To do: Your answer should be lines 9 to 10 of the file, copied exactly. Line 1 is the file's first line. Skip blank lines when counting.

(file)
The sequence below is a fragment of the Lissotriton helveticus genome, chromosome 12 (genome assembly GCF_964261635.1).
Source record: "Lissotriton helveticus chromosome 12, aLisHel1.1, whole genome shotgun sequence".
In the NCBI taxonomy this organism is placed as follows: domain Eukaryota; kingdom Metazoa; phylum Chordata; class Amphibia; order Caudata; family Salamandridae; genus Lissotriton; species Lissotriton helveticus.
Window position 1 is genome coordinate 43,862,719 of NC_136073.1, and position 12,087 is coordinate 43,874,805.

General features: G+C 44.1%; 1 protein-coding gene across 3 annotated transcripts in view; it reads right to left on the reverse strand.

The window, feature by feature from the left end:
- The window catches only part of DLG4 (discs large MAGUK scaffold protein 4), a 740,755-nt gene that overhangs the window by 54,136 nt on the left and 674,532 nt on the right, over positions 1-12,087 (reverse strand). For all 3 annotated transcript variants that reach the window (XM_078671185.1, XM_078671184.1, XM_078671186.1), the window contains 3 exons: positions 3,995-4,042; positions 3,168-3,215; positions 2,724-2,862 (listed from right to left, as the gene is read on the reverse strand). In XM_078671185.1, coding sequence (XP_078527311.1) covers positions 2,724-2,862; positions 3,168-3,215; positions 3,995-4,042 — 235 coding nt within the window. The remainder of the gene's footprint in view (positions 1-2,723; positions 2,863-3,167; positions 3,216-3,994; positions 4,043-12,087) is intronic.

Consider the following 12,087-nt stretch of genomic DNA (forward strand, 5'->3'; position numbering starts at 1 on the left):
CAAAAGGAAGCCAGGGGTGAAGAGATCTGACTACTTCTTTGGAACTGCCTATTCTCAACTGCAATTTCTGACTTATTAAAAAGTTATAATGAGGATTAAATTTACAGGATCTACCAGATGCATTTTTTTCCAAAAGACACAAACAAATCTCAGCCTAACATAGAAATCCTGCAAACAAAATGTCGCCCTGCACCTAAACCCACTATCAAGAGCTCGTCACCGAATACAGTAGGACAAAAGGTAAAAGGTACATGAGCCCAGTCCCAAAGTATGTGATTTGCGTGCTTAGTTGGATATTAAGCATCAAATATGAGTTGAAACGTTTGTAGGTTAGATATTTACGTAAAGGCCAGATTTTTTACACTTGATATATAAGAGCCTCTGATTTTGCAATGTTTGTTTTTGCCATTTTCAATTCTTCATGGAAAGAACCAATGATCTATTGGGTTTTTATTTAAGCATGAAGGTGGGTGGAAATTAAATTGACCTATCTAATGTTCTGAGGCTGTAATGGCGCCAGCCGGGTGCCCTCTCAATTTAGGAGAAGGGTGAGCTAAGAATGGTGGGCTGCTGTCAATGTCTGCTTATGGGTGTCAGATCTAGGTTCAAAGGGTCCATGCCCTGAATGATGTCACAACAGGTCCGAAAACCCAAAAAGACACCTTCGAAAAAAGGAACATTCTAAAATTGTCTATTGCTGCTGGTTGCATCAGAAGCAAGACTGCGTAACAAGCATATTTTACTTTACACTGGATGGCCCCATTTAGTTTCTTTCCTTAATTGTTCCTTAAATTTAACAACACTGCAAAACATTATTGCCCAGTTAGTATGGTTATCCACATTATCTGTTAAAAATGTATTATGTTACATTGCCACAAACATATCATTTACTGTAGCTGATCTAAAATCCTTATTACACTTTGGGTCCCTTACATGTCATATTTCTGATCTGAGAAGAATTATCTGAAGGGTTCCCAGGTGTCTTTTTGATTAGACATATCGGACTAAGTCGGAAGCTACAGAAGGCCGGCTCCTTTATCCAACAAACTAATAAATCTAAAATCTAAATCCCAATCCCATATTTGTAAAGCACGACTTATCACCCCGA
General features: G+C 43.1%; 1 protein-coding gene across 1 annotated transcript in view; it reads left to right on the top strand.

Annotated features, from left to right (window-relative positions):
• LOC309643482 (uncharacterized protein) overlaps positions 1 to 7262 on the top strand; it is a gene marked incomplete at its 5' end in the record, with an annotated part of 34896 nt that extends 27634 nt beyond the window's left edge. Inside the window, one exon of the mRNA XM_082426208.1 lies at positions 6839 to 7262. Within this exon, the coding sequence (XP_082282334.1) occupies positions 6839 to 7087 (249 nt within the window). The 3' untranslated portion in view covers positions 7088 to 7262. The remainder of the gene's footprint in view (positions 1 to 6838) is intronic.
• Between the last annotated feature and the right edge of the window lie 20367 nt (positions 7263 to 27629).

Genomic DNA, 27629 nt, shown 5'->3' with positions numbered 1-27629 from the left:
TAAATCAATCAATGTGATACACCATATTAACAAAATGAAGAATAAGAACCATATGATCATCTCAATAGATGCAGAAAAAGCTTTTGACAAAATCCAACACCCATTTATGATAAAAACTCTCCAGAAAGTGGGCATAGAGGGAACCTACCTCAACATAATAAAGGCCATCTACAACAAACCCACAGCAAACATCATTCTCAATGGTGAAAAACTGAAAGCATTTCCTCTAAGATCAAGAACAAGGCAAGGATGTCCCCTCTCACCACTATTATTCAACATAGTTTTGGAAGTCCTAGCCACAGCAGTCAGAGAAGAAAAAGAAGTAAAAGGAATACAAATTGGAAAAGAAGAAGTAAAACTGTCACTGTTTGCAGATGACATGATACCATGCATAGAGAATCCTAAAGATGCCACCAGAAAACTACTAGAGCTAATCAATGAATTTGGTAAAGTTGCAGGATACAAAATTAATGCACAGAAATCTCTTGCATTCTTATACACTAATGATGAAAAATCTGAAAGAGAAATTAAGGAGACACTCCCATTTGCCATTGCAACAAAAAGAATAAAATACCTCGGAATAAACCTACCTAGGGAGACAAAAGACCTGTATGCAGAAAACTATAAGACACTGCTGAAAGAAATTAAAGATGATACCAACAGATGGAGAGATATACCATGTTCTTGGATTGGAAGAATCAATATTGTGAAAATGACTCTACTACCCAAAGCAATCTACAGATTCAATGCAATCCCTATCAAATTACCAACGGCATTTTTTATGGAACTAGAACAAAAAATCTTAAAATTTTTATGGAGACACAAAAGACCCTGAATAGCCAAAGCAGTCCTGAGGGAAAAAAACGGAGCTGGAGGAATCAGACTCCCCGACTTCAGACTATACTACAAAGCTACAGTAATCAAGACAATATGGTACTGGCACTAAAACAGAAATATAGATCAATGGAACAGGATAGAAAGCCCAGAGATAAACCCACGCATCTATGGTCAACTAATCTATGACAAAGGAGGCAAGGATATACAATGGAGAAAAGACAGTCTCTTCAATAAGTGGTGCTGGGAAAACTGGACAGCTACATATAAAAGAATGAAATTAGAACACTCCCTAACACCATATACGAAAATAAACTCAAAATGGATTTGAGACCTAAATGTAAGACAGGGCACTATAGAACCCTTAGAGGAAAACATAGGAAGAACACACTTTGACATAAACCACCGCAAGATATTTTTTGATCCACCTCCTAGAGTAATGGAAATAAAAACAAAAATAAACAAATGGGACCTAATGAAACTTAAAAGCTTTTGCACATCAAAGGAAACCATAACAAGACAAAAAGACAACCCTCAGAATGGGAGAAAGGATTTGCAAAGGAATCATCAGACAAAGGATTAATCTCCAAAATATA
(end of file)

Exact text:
CAAAAGGAAGCCAGGGGTGAAGAGATCTGACTACTTCTTTGGAACTGCCTATTCTCAACTGCAATTTCTGACTTATTAAAAAGTTATAATGAGGATTAAATTTACAGGATCTACCAGATGCATTTTTTTCCAAAAGACACAAACAAATCTCAGCCTAACATAGAAATCCTGCAAACAAAATGTCGCCCTGCACCTAAACCCACTATCAAGAGCTCGTCACCGAATACAGTAGGACAAAAGGTAAAAGGTACATGAGCCCAGTCCCAAAGTATGTGATTTGCGTGCTTAGTTGGATATTAAGCATCAAATATGAGTTGAAACGTTTGTAGGTTAGATATTTACGTAAAGGCCAGATTTTTTACACTTGATATATAAGAGCCTCTGATTTTGCAATGTTTGTTTTTGCCATTTTCAATTCTTCATGGAAAGAACCAATGATCTATTGGGTTTTTATTTAAGCATGAAGGTGGGTGGAAATTAAATTGACCTATCTAATGTTCTGAGGCTGTAATGGCGCCAGCCGGGTGCCCTCTCAATTTAGGAGAAGGGTGAGCTAAGAATGGTGGGCTGCTGTCAATGTCTGCTTATGGGTGTCAGATCTAGGTTCAAAGGGTCCATGCCCTGAATGATGTCACAACAGGTCCGAAAACCCAAAAAGACACCTTCGAAAAAAGGAACATTCTAAAATTGTCTATTGCTGCTGGTTGCATCAGAAGCAAGACTGCGTAACAAGCATATTTTACTTTACACTGGATGGCCCCATTTAGTTTCTTTCCTTAATTGTTCCTTAAATTTAACAACACTGCAAAACATTATTGCCCAGTTAGTATGGTTATCCACATTATCTGTTAAAAATGTATTATGTTACATTGCCACAAACATATCATTTACTGTAGCTGATCTAAAATCCTTATTACACTTTGGGTCCCTTACATGTCATATTTCTGATCTGAGAAGAATTATCTGAAGGGTTCCCAGGTGTCTTTTTGATTAGACATATCGGACTAAGTCGGAAGCTACAGAAGGCCGGCTCCTTTATCCAACAAACTAATAAATCTAAAATCTAAATCCCAATCCCATATTTGTAAAGCACGACTTATCACCCCGA
General features: G+C 43.1%; 1 protein-coding gene across 1 annotated transcript in view; it reads left to right on the top strand.